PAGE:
— As frustrations mount about the use of cheap and frail plastic wands, some of you might find comfort that PBOT acknowledges the issue in the guide. “Jurisdictions across North America that rushed to install protected bicycle lanes with delineator posts are replacing them with more permanent materials,” it reads. “Delineator posts may require frequent maintenance if they are hit often. For example, some of Portland’s existing delineator protected bicycle lanes require replacement of approximately 10% of installed posts every six months.”
— One detailed I loved to see was how PBOT understands the problem with low-hanging tree branches. Because many protected bike lanes create a bicycling zone where there typically isn’t one (next to the curb), they state in the guide that, “once [the curb zone] becomes a bicycling zone, low-hanging branches and other intruding foliage present a hazard to people bicycling.” PBOT says trees must be cut to a minimum height of 11-feet above the roadway.
— Parking removal gets a lot of attention since it’s often the #1 controversy when building protected lanes. The guide has a detailed spreadsheet (above) about how much car parking is estimated to be needed to build all the different types of designs. To put it into perspective, PBOT estimates that if they build just 30%, or 137 miles of the 460 total miles of protected bike lanes Portland needs, it would only result in a loss of 4% of the overall on-street space currently used for parking cars. They also break that number down for meter districts, where half the proposed protected bike lanes (about 44 miles) would result in a loss of 8% of metered parking spots. And in commercial districts, if we built 41% of the 191 miles of protected bike lanes called for in our existing plans, it would result in a reduction of 21% of existing on-street parking spots.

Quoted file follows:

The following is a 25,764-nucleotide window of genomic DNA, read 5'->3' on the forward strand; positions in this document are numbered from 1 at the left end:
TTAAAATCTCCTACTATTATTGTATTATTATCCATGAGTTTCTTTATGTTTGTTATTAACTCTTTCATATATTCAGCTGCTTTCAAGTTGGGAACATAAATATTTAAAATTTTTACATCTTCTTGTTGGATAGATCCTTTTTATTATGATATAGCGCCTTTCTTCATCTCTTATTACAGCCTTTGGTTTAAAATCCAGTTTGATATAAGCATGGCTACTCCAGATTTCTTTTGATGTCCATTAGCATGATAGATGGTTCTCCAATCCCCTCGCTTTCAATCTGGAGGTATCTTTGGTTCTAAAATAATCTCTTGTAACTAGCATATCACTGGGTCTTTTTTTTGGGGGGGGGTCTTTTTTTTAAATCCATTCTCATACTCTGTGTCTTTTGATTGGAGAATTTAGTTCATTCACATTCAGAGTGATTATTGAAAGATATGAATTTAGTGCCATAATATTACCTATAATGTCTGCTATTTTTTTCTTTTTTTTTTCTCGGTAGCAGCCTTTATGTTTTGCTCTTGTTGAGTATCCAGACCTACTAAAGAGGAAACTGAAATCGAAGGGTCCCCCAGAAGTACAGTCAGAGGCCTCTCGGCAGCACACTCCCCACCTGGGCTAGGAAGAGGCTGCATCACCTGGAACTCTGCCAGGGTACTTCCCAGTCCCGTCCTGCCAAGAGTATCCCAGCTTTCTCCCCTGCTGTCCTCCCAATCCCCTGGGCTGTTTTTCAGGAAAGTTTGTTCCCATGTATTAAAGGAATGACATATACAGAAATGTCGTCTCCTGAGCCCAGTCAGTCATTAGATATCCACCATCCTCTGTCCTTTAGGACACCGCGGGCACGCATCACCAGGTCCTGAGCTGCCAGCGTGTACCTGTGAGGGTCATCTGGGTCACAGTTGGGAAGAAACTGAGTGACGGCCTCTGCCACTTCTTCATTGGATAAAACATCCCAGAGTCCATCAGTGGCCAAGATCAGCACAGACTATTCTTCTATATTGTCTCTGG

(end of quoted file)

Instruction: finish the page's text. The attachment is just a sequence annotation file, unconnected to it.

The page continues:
— Back to costs, if PBOT built out a majority of these 137 miles of protected bike lanes with plastic delineator posts, it would cost just $57 million. To retrofit street with 4-foot wide concrete traffic separators, the cost is about $1 million per mile. These figure are “fully loaded”, meaning it has a 2.5 multiplier over construction costs that takes into account design, administrative staff, and so on.
According to League of American Bicyclists Policy Director Ken McLeod, guides like this one are “rare”. He says none of the other top cycling cities in America like Madison, Boulder, or Davis have such detailed operating instructions for protected bike lanes. Their plans usually just reference national guidebooks like NACTO’s Urban Bikeway Design Guide.
There’s a ton of great information in this guide and we hope it becomes a powerful tool for both PBOT staff and advocates alike. We have just removed one of the main excuses for not building protected lanes. So let’s get to it.
One last thing: The completion of this guide would be a great excuse to get cycling some attention in City Hall. I’ve asked PBOT if they plan to present it to council for adoption and will update this story when I hear back.
If you’re wonky and you know it, click here for the PDF.
— Jonathan Maus: (503) 706-8804, @jonathan_maus on Twitter and firstname.lastname@example.org